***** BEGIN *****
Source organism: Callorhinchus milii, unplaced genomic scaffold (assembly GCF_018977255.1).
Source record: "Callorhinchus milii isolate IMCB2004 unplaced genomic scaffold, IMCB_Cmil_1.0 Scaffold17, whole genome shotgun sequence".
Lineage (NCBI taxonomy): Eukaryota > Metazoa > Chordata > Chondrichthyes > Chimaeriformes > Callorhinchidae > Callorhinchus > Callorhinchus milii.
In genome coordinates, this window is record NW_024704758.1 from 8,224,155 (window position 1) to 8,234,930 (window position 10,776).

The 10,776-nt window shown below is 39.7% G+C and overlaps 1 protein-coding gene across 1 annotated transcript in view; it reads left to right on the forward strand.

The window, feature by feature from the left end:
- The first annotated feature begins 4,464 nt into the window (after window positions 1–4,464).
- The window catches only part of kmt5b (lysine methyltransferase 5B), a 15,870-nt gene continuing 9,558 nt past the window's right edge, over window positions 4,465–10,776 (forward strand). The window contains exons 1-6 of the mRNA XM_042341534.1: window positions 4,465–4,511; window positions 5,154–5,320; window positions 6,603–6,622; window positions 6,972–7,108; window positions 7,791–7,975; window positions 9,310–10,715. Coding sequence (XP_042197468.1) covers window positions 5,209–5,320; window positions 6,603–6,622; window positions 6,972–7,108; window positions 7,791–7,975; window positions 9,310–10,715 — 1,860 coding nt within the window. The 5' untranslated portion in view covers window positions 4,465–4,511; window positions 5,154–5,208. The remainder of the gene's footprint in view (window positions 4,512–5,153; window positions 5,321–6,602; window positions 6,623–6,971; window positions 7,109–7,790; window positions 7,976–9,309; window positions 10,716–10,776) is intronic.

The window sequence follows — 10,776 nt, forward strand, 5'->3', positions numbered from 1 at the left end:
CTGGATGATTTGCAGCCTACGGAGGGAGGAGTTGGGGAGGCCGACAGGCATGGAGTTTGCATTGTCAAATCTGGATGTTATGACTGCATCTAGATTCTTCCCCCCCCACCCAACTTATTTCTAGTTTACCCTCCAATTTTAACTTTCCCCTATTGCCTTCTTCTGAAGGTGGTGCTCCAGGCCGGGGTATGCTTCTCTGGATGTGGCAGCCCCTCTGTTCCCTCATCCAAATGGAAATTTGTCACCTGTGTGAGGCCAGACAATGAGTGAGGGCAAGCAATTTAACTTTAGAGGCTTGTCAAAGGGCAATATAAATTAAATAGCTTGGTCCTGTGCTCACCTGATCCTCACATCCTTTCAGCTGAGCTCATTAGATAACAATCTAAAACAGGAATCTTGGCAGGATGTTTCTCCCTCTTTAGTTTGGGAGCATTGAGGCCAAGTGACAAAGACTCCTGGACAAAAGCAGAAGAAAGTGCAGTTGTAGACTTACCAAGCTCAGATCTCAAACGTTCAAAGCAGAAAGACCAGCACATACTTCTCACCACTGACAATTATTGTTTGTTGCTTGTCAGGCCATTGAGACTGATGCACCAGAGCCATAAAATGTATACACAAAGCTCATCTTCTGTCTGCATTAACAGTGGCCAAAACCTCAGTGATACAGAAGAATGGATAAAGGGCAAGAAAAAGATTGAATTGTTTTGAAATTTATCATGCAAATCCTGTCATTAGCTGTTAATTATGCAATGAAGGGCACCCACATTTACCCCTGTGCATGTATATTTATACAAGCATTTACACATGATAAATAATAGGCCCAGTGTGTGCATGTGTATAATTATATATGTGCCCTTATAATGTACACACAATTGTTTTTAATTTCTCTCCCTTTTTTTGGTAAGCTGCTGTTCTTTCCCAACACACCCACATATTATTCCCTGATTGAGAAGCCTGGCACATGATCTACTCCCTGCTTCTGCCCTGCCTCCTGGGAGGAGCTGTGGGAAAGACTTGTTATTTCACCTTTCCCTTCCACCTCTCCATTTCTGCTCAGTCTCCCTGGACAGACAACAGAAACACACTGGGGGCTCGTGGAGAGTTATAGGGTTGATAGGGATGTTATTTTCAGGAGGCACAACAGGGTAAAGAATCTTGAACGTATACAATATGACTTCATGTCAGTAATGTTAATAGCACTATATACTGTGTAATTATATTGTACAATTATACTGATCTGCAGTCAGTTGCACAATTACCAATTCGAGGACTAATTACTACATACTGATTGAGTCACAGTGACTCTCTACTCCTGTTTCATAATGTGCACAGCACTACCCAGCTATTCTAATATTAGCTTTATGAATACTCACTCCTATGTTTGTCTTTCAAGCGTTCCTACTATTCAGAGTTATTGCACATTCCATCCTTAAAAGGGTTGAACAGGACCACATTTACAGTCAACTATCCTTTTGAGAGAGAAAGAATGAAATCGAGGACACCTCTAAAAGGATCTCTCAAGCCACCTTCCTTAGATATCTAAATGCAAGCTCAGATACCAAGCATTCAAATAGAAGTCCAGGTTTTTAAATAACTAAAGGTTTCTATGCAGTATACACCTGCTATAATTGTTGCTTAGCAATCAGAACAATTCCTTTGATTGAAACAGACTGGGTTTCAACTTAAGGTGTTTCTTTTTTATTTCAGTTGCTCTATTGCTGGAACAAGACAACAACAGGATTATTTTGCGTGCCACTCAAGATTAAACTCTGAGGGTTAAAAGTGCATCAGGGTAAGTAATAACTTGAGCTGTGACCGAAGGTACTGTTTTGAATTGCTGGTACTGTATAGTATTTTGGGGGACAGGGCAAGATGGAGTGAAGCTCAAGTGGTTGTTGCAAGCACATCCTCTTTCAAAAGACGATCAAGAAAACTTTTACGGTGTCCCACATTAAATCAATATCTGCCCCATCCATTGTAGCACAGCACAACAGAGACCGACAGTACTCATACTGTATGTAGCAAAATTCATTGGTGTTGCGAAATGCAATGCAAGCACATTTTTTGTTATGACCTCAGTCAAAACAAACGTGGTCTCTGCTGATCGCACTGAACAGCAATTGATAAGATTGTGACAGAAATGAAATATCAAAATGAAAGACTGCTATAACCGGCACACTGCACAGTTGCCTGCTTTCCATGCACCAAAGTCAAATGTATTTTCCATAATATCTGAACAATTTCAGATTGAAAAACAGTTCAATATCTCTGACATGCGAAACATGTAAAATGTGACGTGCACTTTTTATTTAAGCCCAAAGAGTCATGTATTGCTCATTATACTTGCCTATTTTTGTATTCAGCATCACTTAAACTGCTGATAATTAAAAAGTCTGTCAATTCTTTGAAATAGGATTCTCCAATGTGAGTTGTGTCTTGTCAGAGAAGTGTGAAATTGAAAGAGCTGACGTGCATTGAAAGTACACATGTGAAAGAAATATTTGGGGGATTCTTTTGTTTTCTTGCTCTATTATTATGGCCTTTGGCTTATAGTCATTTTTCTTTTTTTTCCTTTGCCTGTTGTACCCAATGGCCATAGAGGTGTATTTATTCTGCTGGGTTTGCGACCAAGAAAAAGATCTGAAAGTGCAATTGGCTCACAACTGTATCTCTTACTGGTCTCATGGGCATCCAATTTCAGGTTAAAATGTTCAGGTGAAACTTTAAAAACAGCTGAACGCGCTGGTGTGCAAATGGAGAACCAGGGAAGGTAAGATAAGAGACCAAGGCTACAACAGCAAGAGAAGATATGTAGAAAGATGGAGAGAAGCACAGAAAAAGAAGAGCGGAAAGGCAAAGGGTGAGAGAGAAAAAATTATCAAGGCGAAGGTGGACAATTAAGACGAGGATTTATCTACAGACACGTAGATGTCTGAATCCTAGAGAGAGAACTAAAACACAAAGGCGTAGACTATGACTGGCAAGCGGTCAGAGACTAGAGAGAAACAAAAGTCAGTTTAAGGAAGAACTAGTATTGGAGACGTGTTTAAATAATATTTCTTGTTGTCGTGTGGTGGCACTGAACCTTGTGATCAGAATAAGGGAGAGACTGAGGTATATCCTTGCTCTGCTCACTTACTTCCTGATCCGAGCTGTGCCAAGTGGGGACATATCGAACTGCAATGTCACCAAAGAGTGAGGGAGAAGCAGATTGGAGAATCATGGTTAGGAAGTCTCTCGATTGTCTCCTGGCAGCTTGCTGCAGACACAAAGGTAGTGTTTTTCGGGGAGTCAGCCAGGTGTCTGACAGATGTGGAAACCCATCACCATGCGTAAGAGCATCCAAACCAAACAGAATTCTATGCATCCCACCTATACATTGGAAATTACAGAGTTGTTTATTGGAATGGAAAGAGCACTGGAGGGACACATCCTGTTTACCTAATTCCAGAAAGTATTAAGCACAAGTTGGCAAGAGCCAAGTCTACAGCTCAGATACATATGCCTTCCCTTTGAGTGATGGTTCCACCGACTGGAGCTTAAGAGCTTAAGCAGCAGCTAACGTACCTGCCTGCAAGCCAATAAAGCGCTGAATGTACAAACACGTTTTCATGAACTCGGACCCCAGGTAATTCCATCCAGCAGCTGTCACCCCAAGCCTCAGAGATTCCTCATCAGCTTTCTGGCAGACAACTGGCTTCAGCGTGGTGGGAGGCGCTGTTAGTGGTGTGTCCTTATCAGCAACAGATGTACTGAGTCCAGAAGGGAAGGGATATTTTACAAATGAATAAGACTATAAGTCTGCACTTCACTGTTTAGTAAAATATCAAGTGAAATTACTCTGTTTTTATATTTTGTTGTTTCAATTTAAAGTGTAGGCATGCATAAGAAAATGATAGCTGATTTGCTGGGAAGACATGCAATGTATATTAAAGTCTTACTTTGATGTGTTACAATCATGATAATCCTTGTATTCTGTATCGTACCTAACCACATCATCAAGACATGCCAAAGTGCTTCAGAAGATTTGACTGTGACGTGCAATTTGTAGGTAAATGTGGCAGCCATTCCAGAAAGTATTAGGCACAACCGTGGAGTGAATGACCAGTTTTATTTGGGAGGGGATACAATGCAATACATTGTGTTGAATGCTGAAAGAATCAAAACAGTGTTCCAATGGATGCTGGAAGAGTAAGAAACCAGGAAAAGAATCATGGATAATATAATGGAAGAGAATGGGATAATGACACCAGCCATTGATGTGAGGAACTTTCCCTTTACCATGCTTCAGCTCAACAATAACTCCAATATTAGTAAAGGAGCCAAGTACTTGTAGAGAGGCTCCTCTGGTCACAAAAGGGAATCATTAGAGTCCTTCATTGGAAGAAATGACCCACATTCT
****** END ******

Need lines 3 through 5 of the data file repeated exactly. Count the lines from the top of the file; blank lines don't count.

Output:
Lineage (NCBI taxonomy): Eukaryota > Metazoa > Chordata > Chondrichthyes > Chimaeriformes > Callorhinchidae > Callorhinchus > Callorhinchus milii.
In genome coordinates, this window is record NW_024704758.1 from 8,224,155 (window position 1) to 8,234,930 (window position 10,776).

The 10,776-nt window shown below is 39.7% G+C and overlaps 1 protein-coding gene across 1 annotated transcript in view; it reads left to right on the forward strand.